Appellate Judge Rob Lineberger has the fighting spirit; he stood his ground against all odds when the grumpy lady tried to cut in line at Shoe Carnival.
Against all odds…
It is nice to see a change of pace once in awhile. Fighting Spirit is definitely anime, but it takes a different tack from its contemporaries by sticking to boxing. There are no weird death rays, aliens, gangs of women in maid costumes, or cybernetic organisms. The Earth is not under siege. There is just Ippo, a down-and-out loner who wants to change his personality. He wants to become a champion. Against all odds, this blue-collar youth will make it in the boxing ring. He doesn't have to win; he just has to show the world that he can hold his own!
If that sounds like Rocky to you, then you already know most of the plot. In fact, plots don't get much more generic than this one: Ippo gets picked on, meets a boxer, and trains a lot for a big match. There are no love interests and few tertiary characters to distract us from this focus. In a weird sort of way, that helps. Fighting Spirit becomes not about plot but about the mental and physical workout our hero undertakes. He thinks to himself about the logistics of fighting, and we root for him to accomplish each small step. One episode is dedicated almost entirely to shadowboxing: how Ippo visualizes his opponent, the mental challenges he undergoes to plan his moves and defense. This streamlined focus gives Fighting Spirit a sense of purity and innocence.
If that does not sound interesting to you, I understand. I personally don't go for boxing. It is brutal and exploitative, and watching pugilists rattle each other's internal organs simply doesn't appeal to me. For that reason, stories about boxing have always felt tainted. I wish I could say that Fighting Spirit is different, but it is not: Ippo gets his brain sloshed around and his eyes pounded shut. His knuckles bleed to the bone. This is a pure boxing story, and the storytellers relish each detail.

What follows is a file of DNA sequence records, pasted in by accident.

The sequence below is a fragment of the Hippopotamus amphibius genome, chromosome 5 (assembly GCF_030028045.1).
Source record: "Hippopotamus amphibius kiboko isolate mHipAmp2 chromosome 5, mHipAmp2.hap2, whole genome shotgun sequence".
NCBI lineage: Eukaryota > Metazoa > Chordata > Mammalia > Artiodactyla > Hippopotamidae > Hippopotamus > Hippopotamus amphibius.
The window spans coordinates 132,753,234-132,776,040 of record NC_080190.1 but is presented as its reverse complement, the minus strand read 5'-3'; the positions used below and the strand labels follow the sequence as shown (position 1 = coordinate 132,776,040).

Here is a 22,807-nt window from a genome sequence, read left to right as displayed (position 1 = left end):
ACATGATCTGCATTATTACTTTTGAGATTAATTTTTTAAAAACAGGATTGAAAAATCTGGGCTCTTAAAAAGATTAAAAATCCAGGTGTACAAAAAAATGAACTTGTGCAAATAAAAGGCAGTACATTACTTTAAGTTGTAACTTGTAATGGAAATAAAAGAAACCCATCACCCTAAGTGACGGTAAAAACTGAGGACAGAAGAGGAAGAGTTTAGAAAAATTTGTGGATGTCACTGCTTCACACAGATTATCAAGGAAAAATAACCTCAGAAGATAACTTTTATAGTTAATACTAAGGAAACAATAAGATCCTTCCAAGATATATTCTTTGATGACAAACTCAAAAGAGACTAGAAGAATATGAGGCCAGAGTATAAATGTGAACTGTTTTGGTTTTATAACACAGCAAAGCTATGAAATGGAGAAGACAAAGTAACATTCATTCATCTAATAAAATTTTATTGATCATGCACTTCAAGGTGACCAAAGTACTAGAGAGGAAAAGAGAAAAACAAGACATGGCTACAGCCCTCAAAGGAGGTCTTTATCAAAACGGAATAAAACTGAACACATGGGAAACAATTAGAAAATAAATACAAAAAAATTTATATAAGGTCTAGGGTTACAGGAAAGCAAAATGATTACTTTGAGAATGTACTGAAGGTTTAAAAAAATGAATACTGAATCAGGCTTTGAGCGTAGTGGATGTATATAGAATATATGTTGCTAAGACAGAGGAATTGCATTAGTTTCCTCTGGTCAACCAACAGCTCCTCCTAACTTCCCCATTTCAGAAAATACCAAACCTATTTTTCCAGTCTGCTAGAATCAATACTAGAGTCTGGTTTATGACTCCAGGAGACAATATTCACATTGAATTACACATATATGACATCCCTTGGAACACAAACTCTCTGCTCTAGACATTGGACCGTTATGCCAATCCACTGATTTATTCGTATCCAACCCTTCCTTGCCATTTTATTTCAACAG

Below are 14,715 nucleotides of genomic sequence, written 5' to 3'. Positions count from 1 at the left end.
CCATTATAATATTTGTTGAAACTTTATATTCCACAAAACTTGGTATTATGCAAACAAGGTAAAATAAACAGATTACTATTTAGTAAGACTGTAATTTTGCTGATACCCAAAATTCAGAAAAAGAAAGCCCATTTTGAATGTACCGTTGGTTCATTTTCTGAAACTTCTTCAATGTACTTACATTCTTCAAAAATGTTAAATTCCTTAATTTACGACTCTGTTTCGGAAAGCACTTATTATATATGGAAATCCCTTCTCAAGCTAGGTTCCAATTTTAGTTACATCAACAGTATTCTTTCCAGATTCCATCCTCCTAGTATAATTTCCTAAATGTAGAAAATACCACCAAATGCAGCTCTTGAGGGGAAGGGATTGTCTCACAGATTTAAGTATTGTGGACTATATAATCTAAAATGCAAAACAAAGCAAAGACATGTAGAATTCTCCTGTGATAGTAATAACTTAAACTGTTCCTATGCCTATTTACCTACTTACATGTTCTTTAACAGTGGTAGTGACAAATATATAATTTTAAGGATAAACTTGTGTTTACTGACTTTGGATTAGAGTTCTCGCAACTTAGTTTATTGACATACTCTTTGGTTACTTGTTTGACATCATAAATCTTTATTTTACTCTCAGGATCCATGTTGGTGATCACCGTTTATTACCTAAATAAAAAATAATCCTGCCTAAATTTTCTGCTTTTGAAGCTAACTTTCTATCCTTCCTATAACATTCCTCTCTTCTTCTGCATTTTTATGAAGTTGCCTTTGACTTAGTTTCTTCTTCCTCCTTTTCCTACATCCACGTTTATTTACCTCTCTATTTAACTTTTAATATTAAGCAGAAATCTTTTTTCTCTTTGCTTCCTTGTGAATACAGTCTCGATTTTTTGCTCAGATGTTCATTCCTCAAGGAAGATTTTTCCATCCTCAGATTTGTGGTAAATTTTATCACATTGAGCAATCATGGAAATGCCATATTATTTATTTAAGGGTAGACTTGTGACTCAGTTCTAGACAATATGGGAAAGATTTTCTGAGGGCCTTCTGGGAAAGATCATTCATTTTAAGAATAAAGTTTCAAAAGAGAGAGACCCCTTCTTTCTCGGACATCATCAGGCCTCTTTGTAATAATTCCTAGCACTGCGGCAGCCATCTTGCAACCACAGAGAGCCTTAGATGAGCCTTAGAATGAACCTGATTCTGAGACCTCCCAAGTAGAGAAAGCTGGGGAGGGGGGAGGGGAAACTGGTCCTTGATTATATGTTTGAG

There is one place, however, where detail was purposefully obscured. One of the joys of anime is its adult humor, a refreshing change from America's staid conservatism. Fighting Spirit thrives on several moments of such adult humor. In one instance, the guys are in the locker room after a heavy workout, but Ippo shyly keeps a towel around his waist. Then the towel comes off and we hear an elephant's trumpet. I can only assume that Ippo is well endowed, because all we see is a fuzzy patch of pixels. Aside from completely ruining the scene, this says to me "you are not mature enough to decide for yourself what to watch." Censorship burns me up, and I wish that anime distributors were required to state up front that the content has been censored. If I had bought this DVD and discovered the sham, I'd have been outraged.
Aside from the pixelation, Fighting Spirit looks fine. The animation has an old-school vibe, reminding me of Speed Racer and Street Fighter, although neither of those comparisons is completely accurate because Fighting Spirit is rendered with more care. There are many instances of static scenery, where characters hold extended conversation without moving. On the other hand, there are some fluid scenes where Ippo learns new skills. On the whole, the animation is average, neither detracting from nor enhancing the show. Colors are stable, though the show uses a realistically muted palette.
The soundtrack is subdued, in keeping with Fighting Spirit's realistic focus. Dramatic moments are not pumped up by loud music; rather, the character's inner thoughts and the natural sounds of the ring come through. In this sense, the soundtrack is doing its job because we feel like we are in the ring. But the sound isn't exactly gripping; it merely does what it needs to do to keep us in the story. The Japanese voice acting is good, while the English voice acting borders on hokey. Fighting Spirit is one of the few animes that contain una banda sonora española! Perhaps the best track is this Spanish track, which is energetic and perfectly timed. It also has extra jokes thrown in.
The only real extra is one of the best anime extras I've seen in awhile. The voice actors had fun with many of the scenes by dubbing alternate phrases. It is truly funny and worth checking out. This extra in combination with the five-episode run time makes Fighting Spirit a good value.
Fighting Spirit is a pure, even sweet, story about finding your passion and letting it invigorate your life. In this case the passion is boxing, which gives me pause. However, if you enjoy sports stories, Fighting Spirit is one anime you should check out.
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